One of the primary needs after a disaster is for accurate information, and that's exactly what librarians are trained to provide. Librarians offer critical services to support police, firefighters, and medical personnel. They have worked right alongside of FEMA personnel, local officials, and emergency responders, supporting their services and providing assistance throughout a disaster and recovery.
Librarians are trained to deliver accurate information in a variety of formats and settings and are good at problem-solving quickly. Most importantly, the public views librarians as more approachable than government agency staff. A 2018 Knight Foundation poll and a 2018 Gallup poll shows that the public trusts librarians more than the news media (78% to 33%). Among 1835 year-olds, that trust shoots up to 87%. The public views librarians as knowledgeable, trusted in the community, helpful, and approachable. People know that librarians will help them find information without judging their motives. Even the paraprofessional and support staff is dedicated, and know their customers well since many live in the community themselves.
It is important to stress that librarians serve in the capacity of second responders who support first responders. The objective of second responders is to quickly enable people to get back to work, back to their lives, and ensure recovery of community's economic life. Identifying and empowering second responders helps make the difference between a lasting disruption after a crisis, or a quick return to daily life. Libraries play critical role in making this happen. Furthermore, libraries continue to play a role long after a disaster is "over," and their role in the community extends much longer than any other organization.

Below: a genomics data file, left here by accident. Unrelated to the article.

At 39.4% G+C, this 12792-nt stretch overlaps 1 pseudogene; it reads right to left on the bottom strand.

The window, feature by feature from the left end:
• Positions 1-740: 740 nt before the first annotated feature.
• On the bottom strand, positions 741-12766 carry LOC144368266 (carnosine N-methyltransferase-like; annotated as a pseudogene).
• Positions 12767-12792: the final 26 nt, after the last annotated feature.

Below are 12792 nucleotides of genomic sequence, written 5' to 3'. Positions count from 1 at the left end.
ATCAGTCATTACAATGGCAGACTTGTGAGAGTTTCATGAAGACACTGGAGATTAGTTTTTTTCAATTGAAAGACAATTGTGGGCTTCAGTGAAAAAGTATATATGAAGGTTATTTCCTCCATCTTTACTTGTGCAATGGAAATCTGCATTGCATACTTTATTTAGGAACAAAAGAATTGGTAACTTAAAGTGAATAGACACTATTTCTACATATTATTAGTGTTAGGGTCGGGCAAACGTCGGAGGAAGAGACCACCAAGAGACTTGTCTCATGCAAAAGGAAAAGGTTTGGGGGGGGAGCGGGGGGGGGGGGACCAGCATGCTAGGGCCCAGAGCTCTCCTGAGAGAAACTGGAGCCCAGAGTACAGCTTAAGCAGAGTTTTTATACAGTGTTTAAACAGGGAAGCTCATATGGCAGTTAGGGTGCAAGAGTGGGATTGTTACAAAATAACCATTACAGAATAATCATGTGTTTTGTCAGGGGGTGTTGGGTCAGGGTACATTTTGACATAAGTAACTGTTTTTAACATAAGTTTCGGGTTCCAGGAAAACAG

Emergency management will leave the scene once the emergency is over. Government agencies pack up afterwards once forms are filled out and aid is distributed. But libraries having staying power in the community, and assist people in the community months, and sometimes years, after the crisis abates.
Here are some suggestions on how your library can prepare for a disaster, as well as actions you can take afterwards during the recovery. Remember that your response to a disaster is scalable. There is always something you can do no matter how big or small the library and staff.
- Build a cache of disaster supplies, and a network of people that work in libraries to help you with salvage.
- Stock extra extension cords & power strips to meet demands
- Identify staff who will serve as your library crisis team
- Update a disaster plan for your own facility
- Suspend all library fines & fees
- Move furniture around to accommodate crowds and power users
- Help FEMA enter data into spreadsheets
- Document community-wide street closures
- Use Twitter or Facebook to post locations of food and hot water, and any other official information from emergency management and local elected officials.